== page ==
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Sci. Signal., 16 June 2009
Vol. 2, Issue 75, p. ra28
[DOI: 10.1126/scisignal.2000202]

RESEARCH ARTICLES

Suppression of LPS-Induced TNF-{alpha} Production in Macrophages by cAMP Is Mediated by PKA-AKAP95-p105

Estelle A. Wall1*{dagger}, Joelle R. Zavzavadjian1*{ddagger}, Mi Sook Chang1*§, Baljinder Randhawa1||, Xiaocui Zhu1, Robert C. Hsueh2#, Jamie Liu1, Adrienne Driver1**, Xiaoyan Robert Bao1{dagger}{dagger}, Paul C. Sternweis2, Melvin I. Simon1{dagger}, and Iain D. C. Fraser1{ddagger}{ddagger}§§

1 Alliance for Cellular Signaling, Division of Biology, California Institute of Technology, Pasadena, CA 91125, USA.
2 Alliance for Cellular Signaling, Department of Pharmacology, University of Texas Southwestern Medical Center, Dallas, TX 75390, USA.

* These authors contributed equally to this work

{dagger} Present address: Department of Pharmacology, University of California, San Diego, La Jolla, CA 92093, USA.

{ddagger} Present address: TMT Observatory Corporation, Pasadena, CA 91125, USA.

§ Present address: Children’s Hospital Los Angeles, Los Angeles, CA 90027, USA.

|| Present address: Xencor, Monrovia, CA 91016, USA.

Present address: Astellas Research Institute of America, Skokie, IL 60077, USA.

# Present address: Cadent Medical Communications, Irving, TX 75063, USA.

** Present address: Truman College, Chicago, IL 60640, USA.

{dagger}{dagger} Present address: Massachusetts General Hospital, Boston, MA 02114, USA.

{ddagger}{ddagger} Present address: Program in Systems Immunology and Infectious Disease Modeling, National Institute of Allergy and Infectious Diseases, National Institutes of Health, Bldg. 33, Rm. 3W20B.4, 33 North Drive, MSC-8180, Bethesda, MD 20892, USA.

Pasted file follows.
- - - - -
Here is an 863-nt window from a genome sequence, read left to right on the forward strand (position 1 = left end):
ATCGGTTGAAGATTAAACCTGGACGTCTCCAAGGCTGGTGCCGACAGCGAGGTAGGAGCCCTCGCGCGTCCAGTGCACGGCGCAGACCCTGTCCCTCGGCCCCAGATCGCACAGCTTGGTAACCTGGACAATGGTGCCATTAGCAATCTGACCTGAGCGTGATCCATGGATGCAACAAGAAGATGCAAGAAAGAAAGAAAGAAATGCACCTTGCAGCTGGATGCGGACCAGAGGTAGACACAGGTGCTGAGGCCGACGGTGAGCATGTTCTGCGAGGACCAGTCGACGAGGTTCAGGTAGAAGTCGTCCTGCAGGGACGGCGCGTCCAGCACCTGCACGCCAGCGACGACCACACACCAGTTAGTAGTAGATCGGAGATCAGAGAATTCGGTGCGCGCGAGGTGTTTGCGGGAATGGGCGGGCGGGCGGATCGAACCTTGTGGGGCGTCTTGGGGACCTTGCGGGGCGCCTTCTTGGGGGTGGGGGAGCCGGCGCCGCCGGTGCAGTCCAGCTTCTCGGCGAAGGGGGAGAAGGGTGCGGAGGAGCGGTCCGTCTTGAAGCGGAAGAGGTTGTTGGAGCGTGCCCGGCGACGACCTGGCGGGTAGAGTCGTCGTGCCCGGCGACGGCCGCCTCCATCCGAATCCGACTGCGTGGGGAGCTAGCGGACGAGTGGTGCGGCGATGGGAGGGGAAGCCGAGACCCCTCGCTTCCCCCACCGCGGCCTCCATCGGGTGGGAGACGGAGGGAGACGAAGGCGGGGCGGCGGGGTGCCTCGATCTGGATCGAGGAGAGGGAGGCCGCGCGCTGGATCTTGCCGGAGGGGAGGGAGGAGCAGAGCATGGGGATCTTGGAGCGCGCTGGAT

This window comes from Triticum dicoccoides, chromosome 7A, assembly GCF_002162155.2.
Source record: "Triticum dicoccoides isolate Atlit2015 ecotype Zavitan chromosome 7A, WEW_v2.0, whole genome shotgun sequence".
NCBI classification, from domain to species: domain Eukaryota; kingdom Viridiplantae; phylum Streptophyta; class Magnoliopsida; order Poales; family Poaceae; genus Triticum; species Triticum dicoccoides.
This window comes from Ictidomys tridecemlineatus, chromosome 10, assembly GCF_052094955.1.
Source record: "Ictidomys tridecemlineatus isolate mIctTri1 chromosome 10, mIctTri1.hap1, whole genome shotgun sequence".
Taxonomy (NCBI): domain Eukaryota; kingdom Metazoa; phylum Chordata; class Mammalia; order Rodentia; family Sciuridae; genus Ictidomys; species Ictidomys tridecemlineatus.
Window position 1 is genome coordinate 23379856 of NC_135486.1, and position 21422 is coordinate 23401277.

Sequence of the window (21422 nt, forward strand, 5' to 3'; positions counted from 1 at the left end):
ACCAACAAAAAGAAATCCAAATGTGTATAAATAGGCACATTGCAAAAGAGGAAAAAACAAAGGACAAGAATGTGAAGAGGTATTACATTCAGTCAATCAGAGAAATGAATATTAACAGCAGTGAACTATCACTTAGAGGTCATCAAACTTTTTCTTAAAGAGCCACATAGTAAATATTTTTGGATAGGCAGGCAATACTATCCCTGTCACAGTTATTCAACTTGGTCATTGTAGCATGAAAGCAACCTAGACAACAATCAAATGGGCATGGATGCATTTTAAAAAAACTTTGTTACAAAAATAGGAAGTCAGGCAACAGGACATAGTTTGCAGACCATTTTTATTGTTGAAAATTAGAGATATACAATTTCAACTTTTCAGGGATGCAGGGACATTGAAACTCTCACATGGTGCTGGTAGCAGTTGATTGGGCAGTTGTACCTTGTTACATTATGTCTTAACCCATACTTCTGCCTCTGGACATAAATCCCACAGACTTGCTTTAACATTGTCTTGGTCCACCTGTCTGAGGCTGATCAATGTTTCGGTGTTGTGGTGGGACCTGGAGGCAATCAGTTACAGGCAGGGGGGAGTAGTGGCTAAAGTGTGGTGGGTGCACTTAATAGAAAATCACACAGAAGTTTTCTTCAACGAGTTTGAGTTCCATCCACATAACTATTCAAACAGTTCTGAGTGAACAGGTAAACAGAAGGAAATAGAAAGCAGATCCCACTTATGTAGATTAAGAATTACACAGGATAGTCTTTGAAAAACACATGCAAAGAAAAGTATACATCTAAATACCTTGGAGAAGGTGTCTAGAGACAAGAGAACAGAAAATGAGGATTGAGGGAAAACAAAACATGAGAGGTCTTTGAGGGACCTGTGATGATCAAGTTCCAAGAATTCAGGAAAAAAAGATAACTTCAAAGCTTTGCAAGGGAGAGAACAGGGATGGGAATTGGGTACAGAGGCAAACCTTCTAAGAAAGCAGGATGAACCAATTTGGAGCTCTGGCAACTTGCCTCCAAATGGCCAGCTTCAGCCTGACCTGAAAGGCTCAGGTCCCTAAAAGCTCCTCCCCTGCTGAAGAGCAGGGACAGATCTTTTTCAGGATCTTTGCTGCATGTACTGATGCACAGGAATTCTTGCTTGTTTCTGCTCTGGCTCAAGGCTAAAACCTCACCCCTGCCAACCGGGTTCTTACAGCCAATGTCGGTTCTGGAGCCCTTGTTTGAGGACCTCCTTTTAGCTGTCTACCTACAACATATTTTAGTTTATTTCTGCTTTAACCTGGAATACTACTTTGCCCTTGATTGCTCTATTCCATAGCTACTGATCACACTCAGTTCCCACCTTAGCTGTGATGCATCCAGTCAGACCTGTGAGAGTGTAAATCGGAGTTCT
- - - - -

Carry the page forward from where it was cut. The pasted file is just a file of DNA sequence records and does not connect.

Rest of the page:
Abstract: The activation of macrophages through Toll-like receptor (TLR) pathways leads to the production of a broad array of cytokines and mediators that coordinate the immune response. The inflammatory potential of this response can be reduced by compounds, such as prostaglandin E2, that induce the production of cyclic adenosine monophosphate (cAMP). Through experiments with cAMP analogs and multigene RNA interference (RNAi), we showed that key anti-inflammatory effects of cAMP were mediated specifically by cAMP-dependent protein kinase (PKA). Selective inhibitors of PKA anchoring, time-lapse microscopy, and RNAi screening suggested that differential mechanisms of PKA action existed. We showed a specific role for A kinase–anchoring protein 95 in suppressing the expression of the gene encoding tumor necrosis factor–{alpha}, which involved phosphorylation of p105 (also known as Nfkb1) by PKA at a site adjacent to the region targeted by inhibitor of nuclear factor {kappa}B kinases. These data suggest that crosstalk between the TLR4 and cAMP pathways in macrophages can be coordinated through PKA-dependent scaffolds that localize specific pools of the kinase to distinct substrates.

§§ To whom correspondence should be addressed. E-mail: fraseri{at}niaid.nih.gov

Citation: E. A. Wall, J. R. Zavzavadjian, M. S. Chang, B. Randhawa, X. Zhu, R. C. Hsueh, J. Liu, A. Driver, X. R. Bao, P. C. Sternweis, M. I. Simon, I. D. C. Fraser, Suppression of LPS-Induced TNF-{alpha} Production in Macrophages by cAMP Is Mediated by PKA-AKAP95-p105. Sci. Signal. 2, ra28 (2009).

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